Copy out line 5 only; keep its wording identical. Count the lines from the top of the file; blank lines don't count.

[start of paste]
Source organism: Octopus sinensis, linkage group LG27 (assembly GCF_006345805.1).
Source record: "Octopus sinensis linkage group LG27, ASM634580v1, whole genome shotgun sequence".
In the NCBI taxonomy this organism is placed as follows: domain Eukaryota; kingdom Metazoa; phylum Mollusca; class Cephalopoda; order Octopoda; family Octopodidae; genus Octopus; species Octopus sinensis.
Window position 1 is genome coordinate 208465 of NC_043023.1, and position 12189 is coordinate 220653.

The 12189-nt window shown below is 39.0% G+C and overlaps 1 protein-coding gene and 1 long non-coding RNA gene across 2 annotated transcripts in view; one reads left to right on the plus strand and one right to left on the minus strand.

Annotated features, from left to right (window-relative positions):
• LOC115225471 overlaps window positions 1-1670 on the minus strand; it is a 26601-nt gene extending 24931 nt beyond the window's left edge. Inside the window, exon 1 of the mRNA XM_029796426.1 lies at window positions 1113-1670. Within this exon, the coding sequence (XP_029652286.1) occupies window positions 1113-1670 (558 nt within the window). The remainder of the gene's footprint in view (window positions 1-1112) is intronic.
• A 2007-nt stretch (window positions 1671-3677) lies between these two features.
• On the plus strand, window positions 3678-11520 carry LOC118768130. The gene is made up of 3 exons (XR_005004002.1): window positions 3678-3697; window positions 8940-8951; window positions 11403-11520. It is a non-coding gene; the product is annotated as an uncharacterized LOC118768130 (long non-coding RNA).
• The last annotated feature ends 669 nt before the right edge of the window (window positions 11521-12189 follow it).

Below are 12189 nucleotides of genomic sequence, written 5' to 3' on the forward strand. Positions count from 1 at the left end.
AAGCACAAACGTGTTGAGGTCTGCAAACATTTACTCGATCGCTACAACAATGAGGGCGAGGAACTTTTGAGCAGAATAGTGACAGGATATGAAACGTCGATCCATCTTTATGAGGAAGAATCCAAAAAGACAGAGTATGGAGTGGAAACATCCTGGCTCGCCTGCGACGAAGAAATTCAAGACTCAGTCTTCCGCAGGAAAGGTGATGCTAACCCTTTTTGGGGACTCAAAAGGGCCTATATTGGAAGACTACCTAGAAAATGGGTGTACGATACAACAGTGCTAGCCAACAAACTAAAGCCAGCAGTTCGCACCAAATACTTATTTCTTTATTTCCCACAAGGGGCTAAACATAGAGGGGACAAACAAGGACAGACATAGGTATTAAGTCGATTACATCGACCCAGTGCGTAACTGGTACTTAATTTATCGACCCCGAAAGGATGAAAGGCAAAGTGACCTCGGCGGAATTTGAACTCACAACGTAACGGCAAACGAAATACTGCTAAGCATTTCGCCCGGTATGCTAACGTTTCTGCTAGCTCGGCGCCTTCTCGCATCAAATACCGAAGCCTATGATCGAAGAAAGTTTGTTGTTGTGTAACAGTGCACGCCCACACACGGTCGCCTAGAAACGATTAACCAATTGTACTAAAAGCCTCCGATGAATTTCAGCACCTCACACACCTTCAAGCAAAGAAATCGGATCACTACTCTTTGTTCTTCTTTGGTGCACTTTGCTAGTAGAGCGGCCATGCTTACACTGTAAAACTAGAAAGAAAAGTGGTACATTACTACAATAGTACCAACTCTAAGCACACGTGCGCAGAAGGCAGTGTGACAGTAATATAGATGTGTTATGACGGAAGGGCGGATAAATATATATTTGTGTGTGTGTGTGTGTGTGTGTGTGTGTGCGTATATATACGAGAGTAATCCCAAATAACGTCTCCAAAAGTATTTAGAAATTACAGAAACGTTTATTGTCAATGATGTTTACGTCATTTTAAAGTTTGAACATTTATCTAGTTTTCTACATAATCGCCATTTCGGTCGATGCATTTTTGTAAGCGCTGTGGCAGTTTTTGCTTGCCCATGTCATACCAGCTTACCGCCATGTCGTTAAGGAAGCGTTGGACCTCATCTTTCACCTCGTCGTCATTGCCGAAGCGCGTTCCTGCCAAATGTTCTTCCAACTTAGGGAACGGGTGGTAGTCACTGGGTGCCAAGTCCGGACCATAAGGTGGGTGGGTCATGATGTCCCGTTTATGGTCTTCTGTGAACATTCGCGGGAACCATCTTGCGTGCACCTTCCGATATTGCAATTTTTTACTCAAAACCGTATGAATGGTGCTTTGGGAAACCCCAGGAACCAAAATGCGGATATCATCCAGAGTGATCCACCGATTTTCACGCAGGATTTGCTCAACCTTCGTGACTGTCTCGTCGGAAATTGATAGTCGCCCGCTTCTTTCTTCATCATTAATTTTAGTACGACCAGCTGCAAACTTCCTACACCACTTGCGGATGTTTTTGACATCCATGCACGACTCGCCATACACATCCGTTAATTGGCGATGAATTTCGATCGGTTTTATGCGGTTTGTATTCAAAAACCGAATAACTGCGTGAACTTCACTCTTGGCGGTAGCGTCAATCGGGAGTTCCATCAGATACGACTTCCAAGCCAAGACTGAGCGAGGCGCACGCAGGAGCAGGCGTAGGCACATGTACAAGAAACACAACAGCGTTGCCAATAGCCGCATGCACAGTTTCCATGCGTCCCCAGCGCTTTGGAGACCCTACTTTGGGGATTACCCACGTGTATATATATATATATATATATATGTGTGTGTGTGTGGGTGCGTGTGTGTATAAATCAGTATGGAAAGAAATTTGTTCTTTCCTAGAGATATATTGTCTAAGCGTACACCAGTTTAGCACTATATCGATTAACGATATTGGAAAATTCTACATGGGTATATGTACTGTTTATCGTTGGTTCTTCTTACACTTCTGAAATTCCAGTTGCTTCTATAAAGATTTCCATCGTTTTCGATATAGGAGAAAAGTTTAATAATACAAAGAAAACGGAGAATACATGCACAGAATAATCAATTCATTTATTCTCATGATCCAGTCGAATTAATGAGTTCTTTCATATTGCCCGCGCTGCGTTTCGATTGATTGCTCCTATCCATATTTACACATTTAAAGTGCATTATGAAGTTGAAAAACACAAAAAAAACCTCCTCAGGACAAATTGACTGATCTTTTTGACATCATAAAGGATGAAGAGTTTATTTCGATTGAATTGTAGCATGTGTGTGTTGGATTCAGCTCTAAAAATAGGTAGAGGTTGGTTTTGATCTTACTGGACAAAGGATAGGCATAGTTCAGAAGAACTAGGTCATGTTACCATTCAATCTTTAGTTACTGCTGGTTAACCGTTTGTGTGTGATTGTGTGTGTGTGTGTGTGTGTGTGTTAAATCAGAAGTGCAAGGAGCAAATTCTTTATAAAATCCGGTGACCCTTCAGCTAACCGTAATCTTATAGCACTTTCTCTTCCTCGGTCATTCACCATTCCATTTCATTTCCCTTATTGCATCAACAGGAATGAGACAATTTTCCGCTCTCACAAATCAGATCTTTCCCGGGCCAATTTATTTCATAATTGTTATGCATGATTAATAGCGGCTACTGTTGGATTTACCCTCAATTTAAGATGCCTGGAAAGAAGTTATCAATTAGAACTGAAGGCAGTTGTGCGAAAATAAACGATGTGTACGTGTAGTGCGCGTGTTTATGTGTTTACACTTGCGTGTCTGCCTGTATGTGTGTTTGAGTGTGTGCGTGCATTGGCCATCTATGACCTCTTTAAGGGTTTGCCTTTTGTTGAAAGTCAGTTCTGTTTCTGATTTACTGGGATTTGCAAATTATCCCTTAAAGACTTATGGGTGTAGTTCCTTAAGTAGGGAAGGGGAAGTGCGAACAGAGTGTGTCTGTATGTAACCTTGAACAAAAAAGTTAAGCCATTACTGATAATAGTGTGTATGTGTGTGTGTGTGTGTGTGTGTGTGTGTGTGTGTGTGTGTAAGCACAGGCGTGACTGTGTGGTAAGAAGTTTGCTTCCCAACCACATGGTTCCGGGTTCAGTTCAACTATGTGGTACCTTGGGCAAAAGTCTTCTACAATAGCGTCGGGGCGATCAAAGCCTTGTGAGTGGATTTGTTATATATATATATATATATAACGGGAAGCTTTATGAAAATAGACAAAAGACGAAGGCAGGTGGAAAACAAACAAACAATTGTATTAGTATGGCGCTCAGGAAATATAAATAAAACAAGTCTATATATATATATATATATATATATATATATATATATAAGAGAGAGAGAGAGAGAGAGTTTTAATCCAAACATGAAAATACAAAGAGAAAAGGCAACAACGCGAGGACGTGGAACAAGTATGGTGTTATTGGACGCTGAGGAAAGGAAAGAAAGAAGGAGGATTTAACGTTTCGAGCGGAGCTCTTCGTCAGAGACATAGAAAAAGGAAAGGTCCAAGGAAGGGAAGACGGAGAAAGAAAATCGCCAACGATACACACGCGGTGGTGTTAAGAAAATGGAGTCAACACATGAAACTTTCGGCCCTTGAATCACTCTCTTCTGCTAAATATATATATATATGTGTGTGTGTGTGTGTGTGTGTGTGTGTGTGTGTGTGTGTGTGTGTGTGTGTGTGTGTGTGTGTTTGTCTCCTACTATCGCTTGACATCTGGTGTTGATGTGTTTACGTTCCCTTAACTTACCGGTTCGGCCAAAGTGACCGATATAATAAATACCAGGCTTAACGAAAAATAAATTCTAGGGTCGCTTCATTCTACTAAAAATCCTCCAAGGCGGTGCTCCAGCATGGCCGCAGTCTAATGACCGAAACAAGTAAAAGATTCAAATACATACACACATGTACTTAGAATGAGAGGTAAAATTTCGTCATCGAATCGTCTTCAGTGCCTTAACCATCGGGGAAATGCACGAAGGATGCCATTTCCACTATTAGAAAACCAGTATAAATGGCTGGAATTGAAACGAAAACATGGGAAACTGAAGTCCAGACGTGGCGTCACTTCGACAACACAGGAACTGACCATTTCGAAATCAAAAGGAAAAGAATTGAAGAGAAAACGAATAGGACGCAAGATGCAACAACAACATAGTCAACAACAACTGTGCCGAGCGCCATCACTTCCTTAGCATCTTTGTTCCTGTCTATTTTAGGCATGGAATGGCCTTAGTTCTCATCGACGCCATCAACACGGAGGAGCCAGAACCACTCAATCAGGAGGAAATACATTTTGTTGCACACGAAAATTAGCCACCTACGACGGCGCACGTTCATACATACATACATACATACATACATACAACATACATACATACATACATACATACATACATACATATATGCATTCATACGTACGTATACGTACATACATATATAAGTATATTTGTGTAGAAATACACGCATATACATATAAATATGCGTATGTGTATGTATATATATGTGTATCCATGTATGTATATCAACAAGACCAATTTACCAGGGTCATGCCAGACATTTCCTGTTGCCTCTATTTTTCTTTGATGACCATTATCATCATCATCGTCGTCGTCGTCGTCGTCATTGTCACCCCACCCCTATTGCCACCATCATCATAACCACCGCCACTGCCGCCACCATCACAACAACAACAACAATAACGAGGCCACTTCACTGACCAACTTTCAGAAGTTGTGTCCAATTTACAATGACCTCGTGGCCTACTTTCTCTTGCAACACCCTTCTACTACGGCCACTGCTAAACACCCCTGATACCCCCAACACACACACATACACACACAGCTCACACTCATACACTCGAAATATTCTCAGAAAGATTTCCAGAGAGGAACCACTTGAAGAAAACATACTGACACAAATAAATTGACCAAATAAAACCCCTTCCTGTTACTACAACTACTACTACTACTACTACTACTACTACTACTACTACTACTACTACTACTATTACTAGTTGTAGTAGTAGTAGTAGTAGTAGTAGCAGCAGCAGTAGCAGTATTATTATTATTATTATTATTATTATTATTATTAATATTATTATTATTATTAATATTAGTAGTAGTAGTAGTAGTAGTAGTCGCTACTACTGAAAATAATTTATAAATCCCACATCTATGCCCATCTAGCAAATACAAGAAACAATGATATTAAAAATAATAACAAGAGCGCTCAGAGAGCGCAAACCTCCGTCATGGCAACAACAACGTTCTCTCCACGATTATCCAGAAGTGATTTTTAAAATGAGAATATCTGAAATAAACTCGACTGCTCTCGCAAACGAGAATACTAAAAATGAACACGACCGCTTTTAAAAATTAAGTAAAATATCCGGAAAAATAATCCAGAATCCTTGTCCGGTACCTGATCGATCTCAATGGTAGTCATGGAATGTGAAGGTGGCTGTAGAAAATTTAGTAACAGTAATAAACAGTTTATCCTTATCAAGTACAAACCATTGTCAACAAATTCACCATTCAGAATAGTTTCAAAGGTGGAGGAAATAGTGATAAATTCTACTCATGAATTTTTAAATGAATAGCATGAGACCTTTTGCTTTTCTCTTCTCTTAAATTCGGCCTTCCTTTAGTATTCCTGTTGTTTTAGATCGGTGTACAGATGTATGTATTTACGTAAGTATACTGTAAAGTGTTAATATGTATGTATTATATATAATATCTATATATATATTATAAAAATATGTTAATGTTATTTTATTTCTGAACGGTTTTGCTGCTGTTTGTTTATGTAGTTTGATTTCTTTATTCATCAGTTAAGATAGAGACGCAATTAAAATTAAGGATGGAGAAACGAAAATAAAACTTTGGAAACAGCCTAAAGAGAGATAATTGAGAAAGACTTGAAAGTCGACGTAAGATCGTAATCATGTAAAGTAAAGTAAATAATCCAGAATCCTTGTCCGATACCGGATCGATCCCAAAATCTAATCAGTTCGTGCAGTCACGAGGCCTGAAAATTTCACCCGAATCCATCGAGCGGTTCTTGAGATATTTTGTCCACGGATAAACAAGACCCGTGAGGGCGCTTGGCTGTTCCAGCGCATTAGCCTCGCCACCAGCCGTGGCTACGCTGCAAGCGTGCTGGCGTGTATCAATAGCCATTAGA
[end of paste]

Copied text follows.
The 12189-nt window shown below is 39.0% G+C and overlaps 1 protein-coding gene and 1 long non-coding RNA gene across 2 annotated transcripts in view; one reads left to right on the plus strand and one right to left on the minus strand.